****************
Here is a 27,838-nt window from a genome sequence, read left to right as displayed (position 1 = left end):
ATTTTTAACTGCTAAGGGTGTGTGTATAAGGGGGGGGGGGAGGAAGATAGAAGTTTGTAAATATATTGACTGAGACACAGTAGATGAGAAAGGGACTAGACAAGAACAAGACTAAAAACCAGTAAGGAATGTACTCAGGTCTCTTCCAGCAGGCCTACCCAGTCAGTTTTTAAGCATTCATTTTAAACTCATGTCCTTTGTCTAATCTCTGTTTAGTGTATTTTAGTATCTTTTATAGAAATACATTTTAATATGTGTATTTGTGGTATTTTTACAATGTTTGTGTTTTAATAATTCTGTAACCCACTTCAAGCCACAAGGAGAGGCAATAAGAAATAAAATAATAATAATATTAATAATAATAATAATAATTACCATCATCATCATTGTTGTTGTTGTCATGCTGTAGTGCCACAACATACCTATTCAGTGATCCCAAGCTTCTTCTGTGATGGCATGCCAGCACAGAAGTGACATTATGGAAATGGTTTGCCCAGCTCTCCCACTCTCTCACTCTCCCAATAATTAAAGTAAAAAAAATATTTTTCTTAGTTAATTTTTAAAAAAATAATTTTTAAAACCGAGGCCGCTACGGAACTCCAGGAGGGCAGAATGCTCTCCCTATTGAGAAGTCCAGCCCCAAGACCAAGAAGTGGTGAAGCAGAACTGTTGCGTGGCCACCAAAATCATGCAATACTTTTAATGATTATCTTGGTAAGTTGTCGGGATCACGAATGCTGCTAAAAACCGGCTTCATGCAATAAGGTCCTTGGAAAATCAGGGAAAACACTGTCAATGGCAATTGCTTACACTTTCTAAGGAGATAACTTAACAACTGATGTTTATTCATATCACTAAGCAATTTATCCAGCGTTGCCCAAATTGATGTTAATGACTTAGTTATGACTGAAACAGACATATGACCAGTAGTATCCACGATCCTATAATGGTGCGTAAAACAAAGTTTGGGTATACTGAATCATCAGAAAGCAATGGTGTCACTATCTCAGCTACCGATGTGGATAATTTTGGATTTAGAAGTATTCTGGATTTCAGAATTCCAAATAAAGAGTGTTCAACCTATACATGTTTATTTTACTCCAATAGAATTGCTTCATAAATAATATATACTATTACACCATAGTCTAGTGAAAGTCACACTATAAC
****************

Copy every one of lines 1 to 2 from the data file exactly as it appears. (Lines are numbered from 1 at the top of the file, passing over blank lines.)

Here is a 27,838-nt window from a genome sequence, read left to right as displayed (position 1 = left end):
ATTTTTAACTGCTAAGGGTGTGTGTATAAGGGGGGGGGGGAGGAAGATAGAAGTTTGTAAATATATTGACTGAGACACAGTAGATGAGAAAGGGACTAGACAAGAACAAGACTAAAAACCAGTAAGGAATGTACTCAGGTCTCTTCCAGCAGGCCTACCCAGTCAGTTTTTAAGCATTCATTTTAAACTCATGTCCTTTGTCTAATCTCTGTTTAGTGTATTTTAGTATCTTTTATAGAAATACATTTTAATATGTGTATTTGTGGTATTTTTACAATGTTTGTGTTTTAATAATTCTGTAACCCACTTCAAGCCACAAGGAGAGGCAATAAGAAATAAAATAATAATAATATTAATAATAATAATAATAATTACCATCATCATCATTGTTGTTGTTGTCATGCTGTAGTGCCACAACATACCTATTCAGTGATCCCAAGCTTCTTCTGTGATGGCATGCCAGCACAGAAGTGACATTATGGAAATGGTTTGCCCAGCTCTCCCACTCTCTCACTCTCCCAATAATTAAAGTAAAAAAAATATTTTTCTTAGTTAATTTTTAAAAAAATAATTTTTAAAACCGAGGCCGCTACGGAACTCCAGGAGGGCAGAATGCTCTCCCTATTGAGAAGTCCAGCCCCAAGACCAAGAAGTGGTGAAGCAGAACTGTTGCGTGGCCACCAAAATCATGCAATACTTTTAATGATTATCTTGGTAAGTTGTCGGGATCACGAATGCTGCTAAAAACCGGCTTCATGCAATAAGGTCCTTGGAAAATCAGGGAAAACACTGTCAATGGCAATTGCTTACACTTTCTAAGGAGATAACTTAACAACTGATGTTTATTCATATCACTAAGCAATTTATCCAGCGTTGCCCAAATTGATGTTAATGACTTAGTTATGACTGAAACAGACATATGACCAGTAGTATCCACGATCCTATAATGGTGCGTAAAACAAAGTTTGGGTATACTGAATCATCAGAAAGCAATGGTGTCACTATCTCAGCTACCGATGTGGATAATTTTGGATTTAGAAGTATTCTGGATTTCAGAATTCCAAATAAAGAGTGTTCAACCTATACATGTTTATTTTACTCCAATAGAATTGCTTCATAAATAATATATACTATTACACCATAGTCTAGTGAAAGTCACACTATAAC